RICHMOND- The NCAA is moving to allow students to profit off their name, image and likeness beginning in 2021-22.
This means that athletes can “receive compensation for third-party endorsements” and other areas like social media, personal businesses and appearances.The new rules would go into effect in 2021 if the NCAA passes legislation next January.
Ohio State President Michael Drake said in an interview with Sports Illustrated that the NCAA has listened to the feedback before making this decision.
“Throughout our efforts to enhance support for college athletes, the NCAA has relied upon considerable feedback from and the engagement of our members, including numerous student-athletes, from all three divisions,” Drake said.
The NCAA was forced to act more recently due to pressure at the state levels and from the athletes themselves. On April 16, top ranked college prospect Jalen Green spurned in the NCAA for the G-league program.
The program will pay prospects who enter like Green, a $500,000-plus salary in addition to providing a one-year development program outside of the minor league’s traditional team structure.
Recently, Michigan commit Isaiah Todd and UCLA Commit Daishen Nix have followed suit. Last year, five-star prospect R.J. Hampton opted for Australia’s National Basketball League over college.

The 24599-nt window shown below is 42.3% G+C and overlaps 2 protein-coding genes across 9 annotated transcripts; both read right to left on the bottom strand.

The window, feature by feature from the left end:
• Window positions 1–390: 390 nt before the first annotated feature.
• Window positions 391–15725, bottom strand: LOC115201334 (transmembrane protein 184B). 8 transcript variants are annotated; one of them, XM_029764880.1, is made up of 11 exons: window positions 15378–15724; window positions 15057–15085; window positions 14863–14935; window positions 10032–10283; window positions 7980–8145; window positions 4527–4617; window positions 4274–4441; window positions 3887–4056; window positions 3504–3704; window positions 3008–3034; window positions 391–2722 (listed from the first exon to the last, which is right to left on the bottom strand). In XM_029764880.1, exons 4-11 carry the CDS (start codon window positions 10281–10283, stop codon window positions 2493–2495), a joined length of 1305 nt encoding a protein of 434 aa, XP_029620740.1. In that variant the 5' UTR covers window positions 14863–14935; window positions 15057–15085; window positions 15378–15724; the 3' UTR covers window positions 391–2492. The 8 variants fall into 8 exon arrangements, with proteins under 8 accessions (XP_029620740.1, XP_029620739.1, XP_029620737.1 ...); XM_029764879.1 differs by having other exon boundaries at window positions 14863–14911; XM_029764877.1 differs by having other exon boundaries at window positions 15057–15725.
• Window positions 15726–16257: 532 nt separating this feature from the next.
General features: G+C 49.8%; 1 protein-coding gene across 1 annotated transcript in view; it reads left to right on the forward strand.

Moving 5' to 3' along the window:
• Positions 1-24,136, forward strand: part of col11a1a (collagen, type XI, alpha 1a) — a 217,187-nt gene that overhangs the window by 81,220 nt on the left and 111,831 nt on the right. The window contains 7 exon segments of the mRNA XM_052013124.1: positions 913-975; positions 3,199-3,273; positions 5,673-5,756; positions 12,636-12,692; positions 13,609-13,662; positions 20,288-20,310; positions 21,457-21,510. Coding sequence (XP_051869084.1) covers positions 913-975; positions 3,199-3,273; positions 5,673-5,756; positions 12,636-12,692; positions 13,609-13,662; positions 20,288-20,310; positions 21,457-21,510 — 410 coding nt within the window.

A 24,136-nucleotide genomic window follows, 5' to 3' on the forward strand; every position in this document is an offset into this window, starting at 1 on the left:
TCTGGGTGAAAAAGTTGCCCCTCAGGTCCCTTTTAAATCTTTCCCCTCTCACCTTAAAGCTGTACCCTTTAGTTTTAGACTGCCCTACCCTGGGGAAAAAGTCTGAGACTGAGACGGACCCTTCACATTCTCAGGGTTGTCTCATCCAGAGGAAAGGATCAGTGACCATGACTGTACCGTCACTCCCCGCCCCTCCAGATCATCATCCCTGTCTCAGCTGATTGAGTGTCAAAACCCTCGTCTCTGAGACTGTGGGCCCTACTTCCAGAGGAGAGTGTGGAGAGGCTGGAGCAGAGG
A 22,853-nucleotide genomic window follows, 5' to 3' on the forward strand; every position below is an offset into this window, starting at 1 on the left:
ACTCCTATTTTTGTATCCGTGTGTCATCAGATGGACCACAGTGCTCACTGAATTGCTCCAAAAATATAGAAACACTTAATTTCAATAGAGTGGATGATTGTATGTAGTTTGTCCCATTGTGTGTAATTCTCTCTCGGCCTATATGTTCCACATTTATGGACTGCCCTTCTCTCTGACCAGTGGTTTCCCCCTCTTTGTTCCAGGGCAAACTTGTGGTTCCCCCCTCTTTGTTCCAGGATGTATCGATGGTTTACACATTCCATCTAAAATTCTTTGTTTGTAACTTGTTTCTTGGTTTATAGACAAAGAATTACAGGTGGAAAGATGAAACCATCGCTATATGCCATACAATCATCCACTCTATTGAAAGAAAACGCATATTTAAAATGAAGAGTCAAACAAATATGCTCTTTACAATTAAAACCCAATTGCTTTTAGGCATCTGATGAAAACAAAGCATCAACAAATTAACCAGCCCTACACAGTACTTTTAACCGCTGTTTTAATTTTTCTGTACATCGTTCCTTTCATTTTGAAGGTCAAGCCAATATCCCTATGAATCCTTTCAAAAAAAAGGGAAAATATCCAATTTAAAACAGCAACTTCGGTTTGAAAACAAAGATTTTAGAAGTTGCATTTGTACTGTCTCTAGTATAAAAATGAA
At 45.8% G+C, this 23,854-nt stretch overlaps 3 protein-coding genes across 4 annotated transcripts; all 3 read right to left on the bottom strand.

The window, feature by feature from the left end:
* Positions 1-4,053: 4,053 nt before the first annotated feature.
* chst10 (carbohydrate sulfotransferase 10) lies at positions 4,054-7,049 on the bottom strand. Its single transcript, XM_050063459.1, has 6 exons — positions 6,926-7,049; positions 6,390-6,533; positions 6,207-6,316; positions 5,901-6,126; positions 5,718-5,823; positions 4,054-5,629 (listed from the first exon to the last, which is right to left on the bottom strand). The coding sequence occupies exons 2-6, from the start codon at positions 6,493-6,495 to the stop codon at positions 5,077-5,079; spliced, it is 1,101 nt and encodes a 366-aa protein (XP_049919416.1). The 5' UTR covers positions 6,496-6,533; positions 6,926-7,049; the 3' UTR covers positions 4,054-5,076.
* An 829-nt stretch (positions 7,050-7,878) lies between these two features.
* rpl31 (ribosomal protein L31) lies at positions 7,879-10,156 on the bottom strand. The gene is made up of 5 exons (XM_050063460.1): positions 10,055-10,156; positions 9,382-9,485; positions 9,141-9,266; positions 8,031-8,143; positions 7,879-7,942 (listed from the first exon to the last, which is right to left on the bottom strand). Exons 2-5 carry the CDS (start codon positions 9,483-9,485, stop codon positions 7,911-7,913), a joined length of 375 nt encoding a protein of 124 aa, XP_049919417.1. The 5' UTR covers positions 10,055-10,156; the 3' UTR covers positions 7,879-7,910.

NBA commissioner Adam Silver told The Inquirer that the G-League program will not only provide a transition to the professional leagues, but to still provide the athletes with an education.
“There will be a strong educational component with these programs, as well, life skills component,” NBA commissioner Adam Silver said. “This is about preparing these players for the NBA.
Green said in an interview with The New York Post that his ultimate goal despite skipping the NCAA route is to get to the NBA and be paid for his talents, which he would not have been able to do had he gone to the NCAA under their original guidelines.
The ultimate goal is to get to the NBA,” the 6-foot-5 McDonald’s All-American, who would’ve signed with Memphis had he gone to college, said on Instagram Live.
“The main reason for this is I want to get better, developed a better game. I want to work on my craft, get stronger, so that way I can be ready for the NBA. This is the best route to prepare myself, so I can be ready when that time comes.”
If this truly is the new norm, it could spell the end of the NCAA as we all know it to be. The organization has come under fire multiple times in the past over issues of not paying their athletes.Video games such as NCAA14 Football and beyond have been removed from manufacturing.
This step has the potential for those games to return and the potential for the NCAA to lose its tyrannical approach over their athletes. The revenue in college basketball and college athletics may face a significant drop after the recent decisions made by these athletes.
How Green and other players’ G League experience treat them could shape the future of the way young players enter the NBA. For now, it sent a message to the NCAA, and it seems to have resonated profoundly.